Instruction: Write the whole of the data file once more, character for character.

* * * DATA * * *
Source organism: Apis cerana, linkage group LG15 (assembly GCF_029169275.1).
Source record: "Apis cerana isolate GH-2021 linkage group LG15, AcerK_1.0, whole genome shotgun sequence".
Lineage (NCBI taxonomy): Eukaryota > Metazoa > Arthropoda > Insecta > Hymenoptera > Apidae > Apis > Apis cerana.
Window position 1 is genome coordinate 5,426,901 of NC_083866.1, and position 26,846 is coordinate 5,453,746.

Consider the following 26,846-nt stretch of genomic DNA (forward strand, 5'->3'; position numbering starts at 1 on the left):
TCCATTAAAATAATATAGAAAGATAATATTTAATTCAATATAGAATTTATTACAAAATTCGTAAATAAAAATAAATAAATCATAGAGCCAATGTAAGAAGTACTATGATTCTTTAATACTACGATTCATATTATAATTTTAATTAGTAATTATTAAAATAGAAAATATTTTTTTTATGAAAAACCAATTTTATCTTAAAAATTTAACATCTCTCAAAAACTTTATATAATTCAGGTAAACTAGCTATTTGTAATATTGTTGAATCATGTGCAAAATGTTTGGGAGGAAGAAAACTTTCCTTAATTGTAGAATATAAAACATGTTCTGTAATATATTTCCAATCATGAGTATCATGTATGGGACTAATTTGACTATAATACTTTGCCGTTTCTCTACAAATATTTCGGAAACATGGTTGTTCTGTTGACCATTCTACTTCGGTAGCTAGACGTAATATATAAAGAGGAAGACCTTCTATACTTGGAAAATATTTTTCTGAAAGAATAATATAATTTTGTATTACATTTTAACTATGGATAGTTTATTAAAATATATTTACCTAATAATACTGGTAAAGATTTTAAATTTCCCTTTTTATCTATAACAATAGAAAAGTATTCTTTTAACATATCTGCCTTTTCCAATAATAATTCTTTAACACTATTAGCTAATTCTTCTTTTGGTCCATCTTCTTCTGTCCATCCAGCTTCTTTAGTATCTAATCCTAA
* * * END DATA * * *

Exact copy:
Source organism: Apis cerana, linkage group LG15 (assembly GCF_029169275.1).
Source record: "Apis cerana isolate GH-2021 linkage group LG15, AcerK_1.0, whole genome shotgun sequence".
Lineage (NCBI taxonomy): Eukaryota > Metazoa > Arthropoda > Insecta > Hymenoptera > Apidae > Apis > Apis cerana.
Window position 1 is genome coordinate 5,426,901 of NC_083866.1, and position 26,846 is coordinate 5,453,746.

Consider the following 26,846-nt stretch of genomic DNA (forward strand, 5'->3'; position numbering starts at 1 on the left):
TCCATTAAAATAATATAGAAAGATAATATTTAATTCAATATAGAATTTATTACAAAATTCGTAAATAAAAATAAATAAATCATAGAGCCAATGTAAGAAGTACTATGATTCTTTAATACTACGATTCATATTATAATTTTAATTAGTAATTATTAAAATAGAAAATATTTTTTTTATGAAAAACCAATTTTATCTTAAAAATTTAACATCTCTCAAAAACTTTATATAATTCAGGTAAACTAGCTATTTGTAATATTGTTGAATCATGTGCAAAATGTTTGGGAGGAAGAAAACTTTCCTTAATTGTAGAATATAAAACATGTTCTGTAATATATTTCCAATCATGAGTATCATGTATGGGACTAATTTGACTATAATACTTTGCCGTTTCTCTACAAATATTTCGGAAACATGGTTGTTCTGTTGACCATTCTACTTCGGTAGCTAGACGTAATATATAAAGAGGAAGACCTTCTATACTTGGAAAATATTTTTCTGAAAGAATAATATAATTTTGTATTACATTTTAACTATGGATAGTTTATTAAAATATATTTACCTAATAATACTGGTAAAGATTTTAAATTTCCCTTTTTATCTATAACAATAGAAAAGTATTCTTTTAACATATCTGCCTTTTCCAATAATAATTCTTTAACACTATTAGCTAATTCTTCTTTTGGTCCATCTTCTTCTGTCCATCCAGCTTCTTTAGTATCTAATCCTAA